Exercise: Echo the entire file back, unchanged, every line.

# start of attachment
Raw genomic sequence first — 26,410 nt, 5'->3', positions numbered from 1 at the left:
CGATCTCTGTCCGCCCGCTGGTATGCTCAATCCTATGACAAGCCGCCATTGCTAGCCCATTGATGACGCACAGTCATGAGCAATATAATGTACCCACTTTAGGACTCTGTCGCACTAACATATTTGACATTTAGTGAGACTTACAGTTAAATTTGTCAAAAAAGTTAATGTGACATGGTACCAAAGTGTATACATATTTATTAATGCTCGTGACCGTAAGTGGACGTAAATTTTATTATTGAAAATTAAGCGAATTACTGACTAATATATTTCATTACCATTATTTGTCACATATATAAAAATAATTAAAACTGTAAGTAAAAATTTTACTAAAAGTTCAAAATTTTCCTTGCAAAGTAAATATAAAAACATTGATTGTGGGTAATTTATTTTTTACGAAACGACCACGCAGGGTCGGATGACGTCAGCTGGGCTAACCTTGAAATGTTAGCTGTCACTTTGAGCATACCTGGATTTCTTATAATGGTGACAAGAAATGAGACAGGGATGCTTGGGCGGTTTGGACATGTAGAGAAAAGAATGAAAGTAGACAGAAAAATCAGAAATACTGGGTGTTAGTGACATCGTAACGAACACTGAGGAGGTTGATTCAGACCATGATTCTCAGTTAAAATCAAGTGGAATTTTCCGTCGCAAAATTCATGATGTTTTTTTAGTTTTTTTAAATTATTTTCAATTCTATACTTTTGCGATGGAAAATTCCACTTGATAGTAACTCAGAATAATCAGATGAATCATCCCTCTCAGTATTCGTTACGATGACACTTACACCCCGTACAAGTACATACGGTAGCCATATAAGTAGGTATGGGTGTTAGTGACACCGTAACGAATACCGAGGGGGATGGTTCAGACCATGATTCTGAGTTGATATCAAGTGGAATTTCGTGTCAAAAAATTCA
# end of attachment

Raw genomic sequence first — 26,410 nt, 5'->3', positions numbered from 1 at the left:
CGATCTCTGTCCGCCCGCTGGTATGCTCAATCCTATGACAAGCCGCCATTGCTAGCCCATTGATGACGCACAGTCATGAGCAATATAATGTACCCACTTTAGGACTCTGTCGCACTAACATATTTGACATTTAGTGAGACTTACAGTTAAATTTGTCAAAAAAGTTAATGTGACATGGTACCAAAGTGTATACATATTTATTAATGCTCGTGACCGTAAGTGGACGTAAATTTTATTATTGAAAATTAAGCGAATTACTGACTAATATATTTCATTACCATTATTTGTCACATATATAAAAATAATTAAAACTGTAAGTAAAAATTTTACTAAAAGTTCAAAATTTTCCTTGCAAAGTAAATATAAAAACATTGATTGTGGGTAATTTATTTTTTACGAAACGACCACGCAGGGTCGGATGACGTCAGCTGGGCTAACCTTGAAATGTTAGCTGTCACTTTGAGCATACCTGGATTTCTTATAATGGTGACAAGAAATGAGACAGGGATGCTTGGGCGGTTTGGACATGTAGAGAAAAGAATGAAAGTAGACAGAAAAATCAGAAATACTGGGTGTTAGTGACATCGTAACGAACACTGAGGAGGTTGATTCAGACCATGATTCTCAGTTAAAATCAAGTGGAATTTTCCGTCGCAAAATTCATGATGTTTTTTTAGTTTTTTTAAATTATTTTCAATTCTATACTTTTGCGATGGAAAATTCCACTTGATAGTAACTCAGAATAATCAGATGAATCATCCCTCTCAGTATTCGTTACGATGACACTTACACCCCGTACAAGTACATACGGTAGCCATATAAGTAGGTATGGGTGTTAGTGACACCGTAACGAATACCGAGGGGGATGGTTCAGACCATGATTCTGAGTTGATATCAAGTGGAATTTCGTGTCAAAAAATTCA